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I faced to the following problem and could to verify the first part of it:

Let $q\in\mathbb Q-\{0\}$ and let $v_q:(\mathbb Q,+)\to (\mathbb Q,+)$ is defined as $$v_q(t)=qt$$ Then proved that $v_q$ is an automorphism of $(\mathbb Q,+)$ and moreover, conclude that the characteristics subgroup of $(\mathbb Q,+)$ are only $(\mathbb Q,+)$ and $\{1\}$.

Indeed, $v_q$ is a homomorphism and $q\neq 0$ leads me to this point that it is injective. Also, after examining the map, I could see $v_q(q^{-1}t)=t$, so it is onto. Thanks for your hints. I really like this problem.

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I think you meant to define $\,v_q(t):=qt\,$ – DonAntonio Feb 5 '13 at 4:39
I don't understand: what exactly is your question? – DonAntonio Feb 5 '13 at 4:40
babak jan, aya ketabi hastesh ke por az test dar zamine jabre khati bashe? – aliakbar Feb 5 '13 at 14:40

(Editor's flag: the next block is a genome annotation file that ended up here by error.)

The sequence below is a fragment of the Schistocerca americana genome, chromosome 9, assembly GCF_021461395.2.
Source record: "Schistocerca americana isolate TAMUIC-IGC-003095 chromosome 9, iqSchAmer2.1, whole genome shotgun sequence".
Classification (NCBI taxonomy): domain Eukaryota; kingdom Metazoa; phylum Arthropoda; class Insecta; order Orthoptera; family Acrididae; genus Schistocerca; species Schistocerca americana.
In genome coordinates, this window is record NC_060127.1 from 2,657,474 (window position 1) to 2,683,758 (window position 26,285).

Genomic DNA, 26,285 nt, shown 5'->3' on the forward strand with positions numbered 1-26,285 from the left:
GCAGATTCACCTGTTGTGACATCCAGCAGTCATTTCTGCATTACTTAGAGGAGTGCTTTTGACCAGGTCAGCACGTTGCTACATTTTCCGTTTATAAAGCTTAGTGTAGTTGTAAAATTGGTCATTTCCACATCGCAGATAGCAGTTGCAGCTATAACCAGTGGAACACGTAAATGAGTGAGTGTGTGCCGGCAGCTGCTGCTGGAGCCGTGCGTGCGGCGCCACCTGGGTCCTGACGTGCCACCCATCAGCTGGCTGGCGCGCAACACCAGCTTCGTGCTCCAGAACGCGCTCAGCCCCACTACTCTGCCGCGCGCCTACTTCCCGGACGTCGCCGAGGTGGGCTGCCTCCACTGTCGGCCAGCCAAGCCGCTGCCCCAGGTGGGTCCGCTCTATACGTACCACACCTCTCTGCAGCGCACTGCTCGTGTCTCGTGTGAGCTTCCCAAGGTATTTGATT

@BabakSorouh mer30 azizam. Comment shoma ro dide boodam ama alan daghighan yadam nist kodom soal bood – aliakbar Feb 6 '13 at 4:26
@aliakbar: wa ino Mamnunam age nazareto bedunam. Mamnunam az waghti ke mizari. Age umadi teh sari be man bezan. daneshgahe azad wahede jonub. – Babak S. Feb 6 '13 at 5:21
up vote 4 down vote accepted

Hint: Let $G\subseteq\mathbb{Q}$ be characteristic. Suppose that $G\ne\mathbb{Q}$ and $G\ne \{0\}$. Choose $x\in \mathbb{Q}-G$ and $y\in G-\{0\}$. Then, the equation $v_q(y)=yq=x$ is

share|cite|improve this answer solvable for $\,q\,$, showing that there exists $\,v_q\,$ as defined which doesn't map $\,G\,$ to itself. +1 – DonAntonio Feb 5 '13 at 4:48
@DonAntonio: I see that... – Babak S. Feb 5 '13 at 4:51

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